“Trade War”: Doing their Worst, doing their Best

Probably, there would be a (not inevitable yet) moment when nearly everyone realized that the trade conflict between America and China has turned into an economic war. The moment isn’t easy to define in advance. Maybe it’s when China halts its rare-earth exports. But that war would be the first war that might benefit school children’s education as they are running out of smartphones. Can war be war when it makes people smarter?

The Economist, not quite the Great Friend of the Chinese People more recently, tried to sound some more understanding notes than usual last month. Addressing accusations that China had ‘reneged’ on commitments made earlier during the talks, the paper points out that “complicating matters, negotiations have been conducted in English, with the draft agreement […] also in English. As it is translated into Chinese and circulated among more officials, changes are inevitable.”

And Mahathir Mohamad, Malaysia’s prime minister and no Great Friend of the Chinese People either, claims that he doesn’t really care about who’s spying on him or his country: “We have no secrets,” and …

“… let them do their worst.”

Not sure if Malaysian techies would agree. But if they really have no secrets, Mahathir may be right, and Malaysia has nothing to lose, because it has nothing.

For people who still use their 1990-something mobile, Digital Trends offers an instructive overview of what is at stake for Huawei, and the company’s American trade partners and customers.

Not so different from Mahathir, but from a more neutral position,  Singapore’s prime minister Lee Hsien Loong advocates openness, as this approach has benefitted Singapore since ancient times – no, he didn’t really say that.

But he has a clear message to both sides in the conflict, and an explanation as to why Washington’s unilateral approach is no option for Singapore:

Singapore cannot afford to adopt the same point of view. Being small, we are naturally disadvantaged in bilateral negotiations. We need to reform and strengthen multilateral institutions, not cripple or block them. More fundamentally, confining ourselves to a bilateral approach means forgoing win-win opportunities which come from countries working together with more partners. We need to build a broader regional and international architecture of cooperation. When groups of countries deepen their economic cooperation, they will enhance not just their shared prosperity but also their collective security. With more stake in one another’s success, they will have greater incentive to uphold a conducive and peaceful international order. This will benefit many countries big and small.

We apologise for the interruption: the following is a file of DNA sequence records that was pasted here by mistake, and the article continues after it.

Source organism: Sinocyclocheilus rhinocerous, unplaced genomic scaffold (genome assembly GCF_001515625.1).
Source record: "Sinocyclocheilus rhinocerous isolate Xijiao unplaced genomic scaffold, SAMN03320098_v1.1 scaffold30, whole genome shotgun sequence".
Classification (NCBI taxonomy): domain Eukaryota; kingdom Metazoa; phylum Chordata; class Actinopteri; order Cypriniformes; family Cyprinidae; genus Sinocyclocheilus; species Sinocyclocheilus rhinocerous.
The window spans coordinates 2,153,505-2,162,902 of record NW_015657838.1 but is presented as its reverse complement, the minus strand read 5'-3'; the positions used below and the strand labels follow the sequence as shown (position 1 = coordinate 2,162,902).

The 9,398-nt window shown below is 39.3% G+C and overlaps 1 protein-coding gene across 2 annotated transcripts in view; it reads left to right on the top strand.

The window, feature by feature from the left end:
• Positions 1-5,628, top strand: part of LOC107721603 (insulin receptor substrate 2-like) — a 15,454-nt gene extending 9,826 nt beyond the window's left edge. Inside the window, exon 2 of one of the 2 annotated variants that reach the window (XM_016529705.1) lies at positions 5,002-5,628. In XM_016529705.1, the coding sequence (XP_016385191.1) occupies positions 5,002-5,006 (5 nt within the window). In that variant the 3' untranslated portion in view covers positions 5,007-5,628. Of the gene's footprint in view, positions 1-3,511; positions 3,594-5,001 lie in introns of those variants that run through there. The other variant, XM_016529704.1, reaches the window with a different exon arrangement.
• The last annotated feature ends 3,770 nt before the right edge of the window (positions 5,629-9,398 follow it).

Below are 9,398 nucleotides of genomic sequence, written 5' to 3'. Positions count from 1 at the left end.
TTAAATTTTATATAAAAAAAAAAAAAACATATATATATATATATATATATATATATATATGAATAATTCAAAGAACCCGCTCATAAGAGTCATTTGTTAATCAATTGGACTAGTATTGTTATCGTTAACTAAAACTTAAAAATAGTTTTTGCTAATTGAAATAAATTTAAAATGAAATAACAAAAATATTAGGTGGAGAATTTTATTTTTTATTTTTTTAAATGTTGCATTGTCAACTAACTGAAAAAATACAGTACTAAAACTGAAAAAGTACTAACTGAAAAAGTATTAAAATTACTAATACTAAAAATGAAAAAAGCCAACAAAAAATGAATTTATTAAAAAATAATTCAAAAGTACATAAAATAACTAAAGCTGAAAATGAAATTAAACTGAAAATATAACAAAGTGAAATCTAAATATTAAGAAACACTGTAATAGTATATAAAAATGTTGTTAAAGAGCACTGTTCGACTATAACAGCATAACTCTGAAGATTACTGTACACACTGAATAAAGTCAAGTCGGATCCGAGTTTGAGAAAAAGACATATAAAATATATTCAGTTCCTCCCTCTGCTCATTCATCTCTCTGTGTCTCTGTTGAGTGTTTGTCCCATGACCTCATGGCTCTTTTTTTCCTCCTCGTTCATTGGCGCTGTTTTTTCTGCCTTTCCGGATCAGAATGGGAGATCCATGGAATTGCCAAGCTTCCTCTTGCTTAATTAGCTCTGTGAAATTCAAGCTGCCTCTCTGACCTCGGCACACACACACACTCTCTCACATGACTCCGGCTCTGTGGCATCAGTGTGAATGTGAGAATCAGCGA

Huanqiu Shibao comes up with what they see as their country’s head of delegation‘s role at the summit:

After Lee Hsien-Loong had concluded his speech, He Lei asked the first question in the plenum, a two-fold one: firstly, how can China and America set out from the big picture of maintaining regional and global peace, from the great trend of peaceful development, thus properly settling the current contradictions and problems? And the other question: Singapore’s leader advocates that small countries should not take sides while the big countries’ relations are experiencing contradictions. How can, under the current conditions, a constructive conduct be achieved, and taking sides be avoided? Lee Hsien-Long replied to the first question that China and America needed to talk frankly, at the top levels, about the most fundamental problem, i. e. China’s current development, and the outside world’s need to adapt to China’s development. China and other countries all needed to adjust and adapt to this fact. Under this prerequisite, one by one and by discussing the issues as they stand, we will solve problems. Lee Hsien-Loong believes that in this process, China and America would gradually strengthen trust and make progress. As for the second question, Lee Hsien-Loong replied that “we do our best to be friends with both sides, maintaining relations on all fields, but will actively avoid to choose sides and join teams.”
After the banquet, He Lei’s assessment was that Lee Hien-Loong’s speech had been relatively peaceful and reasonable, and he was satisfied with Lee Hsien-Loong’s answers. He Lei said that Sino-Singapore relations had continuously improved in recent years, with continuous high-level exchange, which had established a good basis for a speech as given by Lee Hsien-Loong that evening. This was also a result of China’s continuous expansion of influence. He Lei, who has attended all of the three most recent Shangri-la meetings, has a profound feel for this.
李显龙演讲结束后,针对李显龙的发言,何雷在全场率先提问,包括两个问题:第一个是中美两国在当前如何能够从维护地区和世界和平的大局出发,能够从和平发展的大趋势出发,妥善解决当前存在的矛盾和问题?另一个问题是,在当前大国关系存在矛盾和问题的时候,新加坡领导主张小国不选边站。在当前这种局势下,如何做到积极作为、避免选边站队?对于第一个问题,李显龙表示,中美两国需要在最高层面开放坦率地接触,讨论两国之间最基本的问题,即中国正在发展,而外界需要适应中国的发展。中国和其他国家都需要调整并适应这一事实。在这一前提下,再逐个地、就事论事地讨论并解决问题。李显龙认为,在这一过程中,中美双方能够逐渐增进信任,取得进展。对于第二个问题,李显龙答道,“我们尽自己所能和两边都做朋友,发展并保持各个领域的关系,但主动地避免选边站队。”

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Related

Surveillance tycoons, Bloomberg, May 22, 2019
America must strike a balance, Nov 7, 2009

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